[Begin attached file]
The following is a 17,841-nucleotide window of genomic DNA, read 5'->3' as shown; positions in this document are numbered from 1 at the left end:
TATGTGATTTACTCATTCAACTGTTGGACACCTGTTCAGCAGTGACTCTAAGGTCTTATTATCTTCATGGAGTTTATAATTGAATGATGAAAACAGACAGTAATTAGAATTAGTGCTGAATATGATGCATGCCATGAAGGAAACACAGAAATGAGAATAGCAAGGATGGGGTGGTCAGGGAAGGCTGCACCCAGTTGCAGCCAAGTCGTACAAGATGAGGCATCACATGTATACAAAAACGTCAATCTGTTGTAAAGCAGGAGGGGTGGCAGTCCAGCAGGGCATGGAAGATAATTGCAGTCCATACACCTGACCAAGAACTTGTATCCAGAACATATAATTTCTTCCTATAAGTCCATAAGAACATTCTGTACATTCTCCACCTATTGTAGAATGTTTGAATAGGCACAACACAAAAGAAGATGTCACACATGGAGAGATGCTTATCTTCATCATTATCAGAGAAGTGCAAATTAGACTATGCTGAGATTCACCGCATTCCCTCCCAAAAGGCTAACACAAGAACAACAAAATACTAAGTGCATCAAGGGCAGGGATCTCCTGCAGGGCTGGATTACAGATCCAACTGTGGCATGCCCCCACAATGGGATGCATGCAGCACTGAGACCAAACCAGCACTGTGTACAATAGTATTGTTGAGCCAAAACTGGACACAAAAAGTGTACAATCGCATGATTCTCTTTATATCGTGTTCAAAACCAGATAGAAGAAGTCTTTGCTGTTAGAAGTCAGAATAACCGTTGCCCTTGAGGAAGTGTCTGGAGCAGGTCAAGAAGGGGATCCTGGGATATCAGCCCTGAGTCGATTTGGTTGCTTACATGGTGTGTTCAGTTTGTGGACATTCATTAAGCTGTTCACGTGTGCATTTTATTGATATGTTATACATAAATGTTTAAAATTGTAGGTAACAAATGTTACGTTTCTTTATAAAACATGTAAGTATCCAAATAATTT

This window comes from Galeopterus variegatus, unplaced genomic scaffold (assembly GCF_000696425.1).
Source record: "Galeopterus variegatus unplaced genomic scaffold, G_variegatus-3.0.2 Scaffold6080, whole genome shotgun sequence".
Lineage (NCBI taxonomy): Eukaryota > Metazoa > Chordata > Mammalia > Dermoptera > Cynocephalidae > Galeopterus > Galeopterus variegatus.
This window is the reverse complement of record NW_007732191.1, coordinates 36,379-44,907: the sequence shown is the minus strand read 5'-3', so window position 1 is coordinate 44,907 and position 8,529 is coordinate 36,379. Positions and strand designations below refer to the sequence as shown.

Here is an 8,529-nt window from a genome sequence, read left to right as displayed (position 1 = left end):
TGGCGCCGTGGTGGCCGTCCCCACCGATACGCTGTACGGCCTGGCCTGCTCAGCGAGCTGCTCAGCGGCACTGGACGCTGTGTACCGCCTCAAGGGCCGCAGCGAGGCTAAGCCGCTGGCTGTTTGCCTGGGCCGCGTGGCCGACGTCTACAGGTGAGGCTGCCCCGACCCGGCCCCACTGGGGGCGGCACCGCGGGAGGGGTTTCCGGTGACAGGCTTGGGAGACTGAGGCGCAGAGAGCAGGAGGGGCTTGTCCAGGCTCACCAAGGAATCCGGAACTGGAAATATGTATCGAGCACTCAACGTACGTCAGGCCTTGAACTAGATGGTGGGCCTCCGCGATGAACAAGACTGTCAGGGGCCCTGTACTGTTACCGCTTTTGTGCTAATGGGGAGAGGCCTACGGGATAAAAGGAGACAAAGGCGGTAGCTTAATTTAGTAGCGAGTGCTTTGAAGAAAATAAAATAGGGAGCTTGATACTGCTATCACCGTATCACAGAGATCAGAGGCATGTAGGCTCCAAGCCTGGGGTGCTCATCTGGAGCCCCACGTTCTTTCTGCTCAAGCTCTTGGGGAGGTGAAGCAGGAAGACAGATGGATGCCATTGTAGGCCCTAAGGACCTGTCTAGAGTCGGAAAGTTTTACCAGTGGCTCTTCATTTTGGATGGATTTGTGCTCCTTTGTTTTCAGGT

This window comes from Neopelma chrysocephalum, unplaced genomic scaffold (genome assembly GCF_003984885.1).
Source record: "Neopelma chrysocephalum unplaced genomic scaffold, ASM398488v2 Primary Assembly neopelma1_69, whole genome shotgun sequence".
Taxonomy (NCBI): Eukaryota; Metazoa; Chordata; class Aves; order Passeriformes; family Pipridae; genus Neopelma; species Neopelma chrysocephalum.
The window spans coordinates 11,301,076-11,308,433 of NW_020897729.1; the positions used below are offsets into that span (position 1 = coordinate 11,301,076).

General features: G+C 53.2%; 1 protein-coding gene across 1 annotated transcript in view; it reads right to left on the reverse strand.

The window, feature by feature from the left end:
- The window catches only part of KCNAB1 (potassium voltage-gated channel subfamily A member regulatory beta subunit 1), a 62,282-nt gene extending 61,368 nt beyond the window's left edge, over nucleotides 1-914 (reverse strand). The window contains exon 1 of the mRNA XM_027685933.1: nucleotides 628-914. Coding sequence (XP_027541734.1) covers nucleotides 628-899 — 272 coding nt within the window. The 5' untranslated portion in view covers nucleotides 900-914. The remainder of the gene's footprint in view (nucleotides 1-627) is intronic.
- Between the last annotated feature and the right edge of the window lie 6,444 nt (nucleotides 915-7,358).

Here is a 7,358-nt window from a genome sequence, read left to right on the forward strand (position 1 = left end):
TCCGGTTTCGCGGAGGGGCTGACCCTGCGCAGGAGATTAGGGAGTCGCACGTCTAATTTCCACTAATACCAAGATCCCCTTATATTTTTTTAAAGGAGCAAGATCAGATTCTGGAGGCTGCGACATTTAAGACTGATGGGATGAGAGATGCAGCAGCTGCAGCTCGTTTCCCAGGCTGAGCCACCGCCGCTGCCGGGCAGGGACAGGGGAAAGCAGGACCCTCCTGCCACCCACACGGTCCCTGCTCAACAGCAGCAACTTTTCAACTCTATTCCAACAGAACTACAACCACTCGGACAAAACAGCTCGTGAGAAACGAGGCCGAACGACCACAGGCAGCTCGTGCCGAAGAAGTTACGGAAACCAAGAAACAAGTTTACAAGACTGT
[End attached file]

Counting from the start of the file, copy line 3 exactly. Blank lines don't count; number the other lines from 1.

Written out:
This window comes from Galeopterus variegatus, unplaced genomic scaffold (assembly GCF_000696425.1).